|Lisa Tucker’s debut novel, The Song Reader, was one of those rare novels that just astonishes the reader with its power and originality. Her follow-up, Shout Down the Moon, isn’t as striking or creative, but it still indicates that Tucker is a writing force to be reckoned with. A warning to readers, though: Downtown Press may be known for its hip Chick Lit books, but Moon is no lighthearted read. It’s grim, occasionally violent and downright heartbreaking.
Even though she’s barely over 21, Patty Taylor has learned not to expect much from life, and suspects she doesn’t deserve much out of it either. After growing up with an emotionally abusive, alcoholic mother, Patty left her rural Missouri home as a teenager and moved in with Rick, a violent drug dealer who promised to love her forever. By the time Rick was finally arrested and incarcerated, Patty was pregnant with his child. These days she sings lead vocal with a pop cover band that resents her presence and drags 2 year-old Willie with her from town to town.
Rick, recently released on parole, catches up with Patty in Paducah, Kentucky and tries to convince her that she still belongs with him But Patty has changed in the past three years. She doesn’t do drugs anymore, she’s earned her G.E.D., and she’s determined that Willie will have a better life than she did. Even though the musicians backing her up, especially keyboardist Jonathan, consider her a blonde bimbo who turned their respectable jazz quartet into a commercial sell-out, Patty is determined to use her one talent to find security. Unfortunately Rick won’t take no for an answer, and he’ll get Patty back even if he has to get rid of everyone standing in his way.
Tucker creates two memorable characters in Patty and Rick. Patty has suffered so much – her father’s death, her mother’s abuse, Rick’s cruelty in the name of love – and even now when she is trying to take pride in her new career, she endures the scorn of the musicians who are supposed to support her. When Rick comes back into her life, it would be natural for her to believe that their unhealthy relationship is the best she can hope for, but she finds a way to battle back. It’s amazing that a woman who has been beaten down so often still has the capacity to provide unselfish love for her son while searching for her true, strong “voice.”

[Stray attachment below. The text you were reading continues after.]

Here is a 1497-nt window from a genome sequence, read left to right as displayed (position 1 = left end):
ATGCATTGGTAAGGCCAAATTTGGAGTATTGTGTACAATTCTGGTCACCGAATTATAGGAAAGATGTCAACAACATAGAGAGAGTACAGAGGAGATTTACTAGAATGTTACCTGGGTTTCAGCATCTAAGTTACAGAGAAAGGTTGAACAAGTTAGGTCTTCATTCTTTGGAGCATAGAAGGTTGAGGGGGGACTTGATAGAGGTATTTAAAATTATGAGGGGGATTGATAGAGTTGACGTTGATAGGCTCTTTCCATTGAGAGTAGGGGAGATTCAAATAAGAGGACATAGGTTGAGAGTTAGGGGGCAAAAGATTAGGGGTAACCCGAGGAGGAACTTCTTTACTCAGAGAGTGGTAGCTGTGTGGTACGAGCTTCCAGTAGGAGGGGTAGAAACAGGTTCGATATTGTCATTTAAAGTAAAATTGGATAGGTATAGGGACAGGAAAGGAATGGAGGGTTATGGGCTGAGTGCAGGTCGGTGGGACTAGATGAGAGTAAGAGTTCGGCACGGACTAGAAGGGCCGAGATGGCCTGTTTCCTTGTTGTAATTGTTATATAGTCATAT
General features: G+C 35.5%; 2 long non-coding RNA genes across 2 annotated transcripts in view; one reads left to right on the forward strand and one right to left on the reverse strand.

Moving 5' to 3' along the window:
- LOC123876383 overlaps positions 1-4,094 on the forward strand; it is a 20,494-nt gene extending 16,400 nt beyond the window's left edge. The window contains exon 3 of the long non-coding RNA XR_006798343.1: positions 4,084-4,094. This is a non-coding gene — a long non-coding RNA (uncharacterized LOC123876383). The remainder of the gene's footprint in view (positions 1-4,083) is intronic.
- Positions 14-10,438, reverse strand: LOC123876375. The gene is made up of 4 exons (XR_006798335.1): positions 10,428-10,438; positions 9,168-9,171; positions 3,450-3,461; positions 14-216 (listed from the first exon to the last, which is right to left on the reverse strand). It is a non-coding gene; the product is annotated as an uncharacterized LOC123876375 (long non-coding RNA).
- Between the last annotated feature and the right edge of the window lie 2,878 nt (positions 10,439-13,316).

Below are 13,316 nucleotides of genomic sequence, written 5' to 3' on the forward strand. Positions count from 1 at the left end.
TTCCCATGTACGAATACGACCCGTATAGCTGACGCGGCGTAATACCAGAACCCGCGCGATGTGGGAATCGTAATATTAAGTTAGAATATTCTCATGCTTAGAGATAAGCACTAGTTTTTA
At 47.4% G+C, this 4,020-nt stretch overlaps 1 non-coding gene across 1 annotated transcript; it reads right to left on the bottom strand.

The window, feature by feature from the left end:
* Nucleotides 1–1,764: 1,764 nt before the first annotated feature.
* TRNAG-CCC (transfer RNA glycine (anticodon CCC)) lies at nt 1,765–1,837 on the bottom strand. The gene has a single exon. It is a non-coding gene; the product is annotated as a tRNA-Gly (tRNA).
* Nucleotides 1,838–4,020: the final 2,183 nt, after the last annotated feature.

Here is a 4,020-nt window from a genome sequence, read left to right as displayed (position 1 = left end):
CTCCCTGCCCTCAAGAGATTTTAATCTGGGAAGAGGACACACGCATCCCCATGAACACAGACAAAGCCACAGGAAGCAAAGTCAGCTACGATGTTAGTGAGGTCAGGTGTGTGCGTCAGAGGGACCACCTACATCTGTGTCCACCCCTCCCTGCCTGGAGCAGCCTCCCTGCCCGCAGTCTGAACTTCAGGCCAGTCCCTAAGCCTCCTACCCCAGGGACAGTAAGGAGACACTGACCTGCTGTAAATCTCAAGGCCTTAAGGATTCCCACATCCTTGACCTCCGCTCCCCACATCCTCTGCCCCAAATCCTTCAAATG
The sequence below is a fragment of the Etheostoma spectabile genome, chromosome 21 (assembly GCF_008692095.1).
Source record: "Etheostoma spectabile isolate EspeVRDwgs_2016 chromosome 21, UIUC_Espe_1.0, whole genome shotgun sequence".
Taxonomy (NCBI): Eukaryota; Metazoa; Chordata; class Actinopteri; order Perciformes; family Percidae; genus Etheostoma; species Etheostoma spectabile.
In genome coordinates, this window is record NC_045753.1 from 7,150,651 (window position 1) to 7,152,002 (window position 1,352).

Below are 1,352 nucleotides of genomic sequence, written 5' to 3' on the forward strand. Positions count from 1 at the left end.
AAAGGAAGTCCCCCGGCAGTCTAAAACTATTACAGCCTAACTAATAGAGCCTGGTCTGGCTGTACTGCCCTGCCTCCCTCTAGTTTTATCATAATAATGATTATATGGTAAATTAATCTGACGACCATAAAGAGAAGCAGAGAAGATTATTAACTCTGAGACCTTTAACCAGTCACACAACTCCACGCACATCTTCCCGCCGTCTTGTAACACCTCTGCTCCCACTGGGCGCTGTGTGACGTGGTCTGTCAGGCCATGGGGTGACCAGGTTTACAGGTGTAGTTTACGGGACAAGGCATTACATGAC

Rick is arguably an even more compelling character: a ruthless villain who has occasional flashes of humanity. Also the product of a broken home and an alcoholic parent, at times he demonstrates a strange version of compassion and vulnerability, only to revert to sadistic and amoral behavior. While the reader knows he is bad news for Patty, you’re never sure until the suspenseful climax if there’s any hope for his redemption.
Tucker’s message about finding strength through music isn’t as revolutionary as the song reader premise of her debut novel; the heroine who becomes a great singer once she learns to feel the music is a fiction staple. I think Tucker also goes makes a miscalculation with the character of Jonathan, whose highhanded “music is art” philosophy runs smack into Patty’s “music is a way to survive” reality. Although he eventually appreciates Patty’s courage, he remains a sanctimonious prig for far too much of the novel; I didn’t understand how Patty could consider him her chance for a relationship that doesn’t hurt.
Downtown Press’ marketing of the book emphasizes the rave reviews for The Song Reader and avoids any cutesy Chick Lit chattiness. Still, I suspect there are readers who might pick up this novel because of the publisher and not have any inkling of the novel’s gritty realism. So I’ll repeat my earlier warning: Shout Down the Moon is beautifully written, heartbreakingly real and ultimately hopeful, but it’s a long night for Patty Taylor before she sees the light of day.